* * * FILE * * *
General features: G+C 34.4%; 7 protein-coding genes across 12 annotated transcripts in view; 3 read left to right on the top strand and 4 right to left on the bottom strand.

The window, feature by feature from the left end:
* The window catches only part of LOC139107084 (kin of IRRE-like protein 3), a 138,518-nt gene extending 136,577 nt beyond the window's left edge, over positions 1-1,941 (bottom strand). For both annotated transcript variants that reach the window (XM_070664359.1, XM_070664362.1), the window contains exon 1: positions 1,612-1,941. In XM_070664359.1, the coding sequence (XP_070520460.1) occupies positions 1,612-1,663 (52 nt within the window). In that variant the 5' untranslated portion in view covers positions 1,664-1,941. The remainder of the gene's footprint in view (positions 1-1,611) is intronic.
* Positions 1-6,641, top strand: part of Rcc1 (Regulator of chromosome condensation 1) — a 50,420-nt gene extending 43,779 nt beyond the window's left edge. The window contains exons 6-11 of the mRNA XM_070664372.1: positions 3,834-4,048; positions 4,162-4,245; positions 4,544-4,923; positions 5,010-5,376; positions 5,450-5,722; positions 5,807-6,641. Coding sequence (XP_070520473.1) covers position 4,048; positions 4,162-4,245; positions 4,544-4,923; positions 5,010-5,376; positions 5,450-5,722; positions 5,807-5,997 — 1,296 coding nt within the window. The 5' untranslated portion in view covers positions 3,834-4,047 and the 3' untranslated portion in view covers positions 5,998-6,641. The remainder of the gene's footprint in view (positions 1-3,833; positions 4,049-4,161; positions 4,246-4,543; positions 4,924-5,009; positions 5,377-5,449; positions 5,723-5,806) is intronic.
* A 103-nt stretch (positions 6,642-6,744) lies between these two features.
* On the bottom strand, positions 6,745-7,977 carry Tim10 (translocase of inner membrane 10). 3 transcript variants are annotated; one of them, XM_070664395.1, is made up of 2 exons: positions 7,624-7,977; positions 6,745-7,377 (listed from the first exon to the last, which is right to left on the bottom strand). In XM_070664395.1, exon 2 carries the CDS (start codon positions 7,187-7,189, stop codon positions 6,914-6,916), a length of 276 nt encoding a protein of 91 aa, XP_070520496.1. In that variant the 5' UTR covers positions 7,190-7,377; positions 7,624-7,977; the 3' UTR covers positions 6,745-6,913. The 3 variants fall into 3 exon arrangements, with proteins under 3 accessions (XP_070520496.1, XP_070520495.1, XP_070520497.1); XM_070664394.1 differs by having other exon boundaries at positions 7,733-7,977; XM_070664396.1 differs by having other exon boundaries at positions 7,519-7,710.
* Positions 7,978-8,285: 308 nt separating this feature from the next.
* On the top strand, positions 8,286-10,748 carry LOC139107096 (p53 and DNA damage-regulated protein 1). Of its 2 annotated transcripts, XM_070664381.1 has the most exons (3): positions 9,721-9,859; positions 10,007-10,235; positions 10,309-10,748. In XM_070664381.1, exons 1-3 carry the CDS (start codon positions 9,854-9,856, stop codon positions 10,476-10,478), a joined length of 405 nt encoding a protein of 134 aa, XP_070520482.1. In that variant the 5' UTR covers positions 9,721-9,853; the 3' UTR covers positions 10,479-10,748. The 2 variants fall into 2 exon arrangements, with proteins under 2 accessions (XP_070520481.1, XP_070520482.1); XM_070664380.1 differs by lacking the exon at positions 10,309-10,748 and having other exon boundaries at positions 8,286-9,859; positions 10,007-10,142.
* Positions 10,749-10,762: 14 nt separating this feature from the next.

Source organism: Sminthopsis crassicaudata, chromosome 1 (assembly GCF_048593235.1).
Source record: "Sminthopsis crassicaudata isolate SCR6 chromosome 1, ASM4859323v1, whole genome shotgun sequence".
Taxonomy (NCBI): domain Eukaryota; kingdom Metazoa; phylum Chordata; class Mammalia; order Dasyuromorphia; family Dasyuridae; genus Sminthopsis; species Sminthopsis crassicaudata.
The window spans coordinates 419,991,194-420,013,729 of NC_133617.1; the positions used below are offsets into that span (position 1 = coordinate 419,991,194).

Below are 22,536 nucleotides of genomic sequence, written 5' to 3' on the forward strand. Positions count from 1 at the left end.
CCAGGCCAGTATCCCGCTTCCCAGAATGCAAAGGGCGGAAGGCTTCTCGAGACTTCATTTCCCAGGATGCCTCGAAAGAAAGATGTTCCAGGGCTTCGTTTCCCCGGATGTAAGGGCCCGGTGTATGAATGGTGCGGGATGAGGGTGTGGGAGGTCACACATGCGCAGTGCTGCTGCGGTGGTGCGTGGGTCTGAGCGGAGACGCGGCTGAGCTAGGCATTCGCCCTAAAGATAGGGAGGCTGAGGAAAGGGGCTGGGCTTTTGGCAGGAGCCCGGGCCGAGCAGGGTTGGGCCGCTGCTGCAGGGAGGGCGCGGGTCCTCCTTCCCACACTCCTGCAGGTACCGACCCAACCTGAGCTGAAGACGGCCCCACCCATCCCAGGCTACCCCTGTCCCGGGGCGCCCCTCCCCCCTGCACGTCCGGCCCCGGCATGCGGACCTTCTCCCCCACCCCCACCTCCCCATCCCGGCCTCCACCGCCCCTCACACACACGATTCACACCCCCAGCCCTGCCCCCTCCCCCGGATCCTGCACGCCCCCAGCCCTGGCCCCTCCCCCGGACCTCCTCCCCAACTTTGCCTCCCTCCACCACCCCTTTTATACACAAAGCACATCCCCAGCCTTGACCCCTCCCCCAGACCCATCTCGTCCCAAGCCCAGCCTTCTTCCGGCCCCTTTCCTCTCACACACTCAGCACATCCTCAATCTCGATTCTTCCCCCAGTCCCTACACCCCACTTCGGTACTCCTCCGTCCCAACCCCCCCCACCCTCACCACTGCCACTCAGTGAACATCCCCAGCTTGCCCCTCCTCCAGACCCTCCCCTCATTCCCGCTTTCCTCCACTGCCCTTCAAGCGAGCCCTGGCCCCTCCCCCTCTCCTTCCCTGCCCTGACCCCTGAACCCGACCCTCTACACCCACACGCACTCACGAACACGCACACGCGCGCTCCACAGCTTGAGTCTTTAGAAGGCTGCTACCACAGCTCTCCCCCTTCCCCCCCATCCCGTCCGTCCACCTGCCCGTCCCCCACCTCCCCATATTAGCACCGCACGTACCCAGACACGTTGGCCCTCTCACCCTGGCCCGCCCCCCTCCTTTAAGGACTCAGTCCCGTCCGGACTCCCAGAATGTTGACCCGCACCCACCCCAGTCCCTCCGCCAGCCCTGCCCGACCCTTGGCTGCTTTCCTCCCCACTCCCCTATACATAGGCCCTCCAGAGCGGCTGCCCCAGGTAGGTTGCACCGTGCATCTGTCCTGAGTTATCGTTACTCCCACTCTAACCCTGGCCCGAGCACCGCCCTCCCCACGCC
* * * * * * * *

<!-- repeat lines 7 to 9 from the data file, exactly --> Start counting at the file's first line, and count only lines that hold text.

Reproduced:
* Positions 7,978-8,285: 308 nt separating this feature from the next.
* On the top strand, positions 8,286-10,748 carry LOC139107096 (p53 and DNA damage-regulated protein 1). Of its 2 annotated transcripts, XM_070664381.1 has the most exons (3): positions 9,721-9,859; positions 10,007-10,235; positions 10,309-10,748. In XM_070664381.1, exons 1-3 carry the CDS (start codon positions 9,854-9,856, stop codon positions 10,476-10,478), a joined length of 405 nt encoding a protein of 134 aa, XP_070520482.1. In that variant the 5' UTR covers positions 9,721-9,853; the 3' UTR covers positions 10,479-10,748. The 2 variants fall into 2 exon arrangements, with proteins under 2 accessions (XP_070520481.1, XP_070520482.1); XM_070664380.1 differs by lacking the exon at positions 10,309-10,748 and having other exon boundaries at positions 8,286-9,859; positions 10,007-10,142.
* Positions 10,749-10,762: 14 nt separating this feature from the next.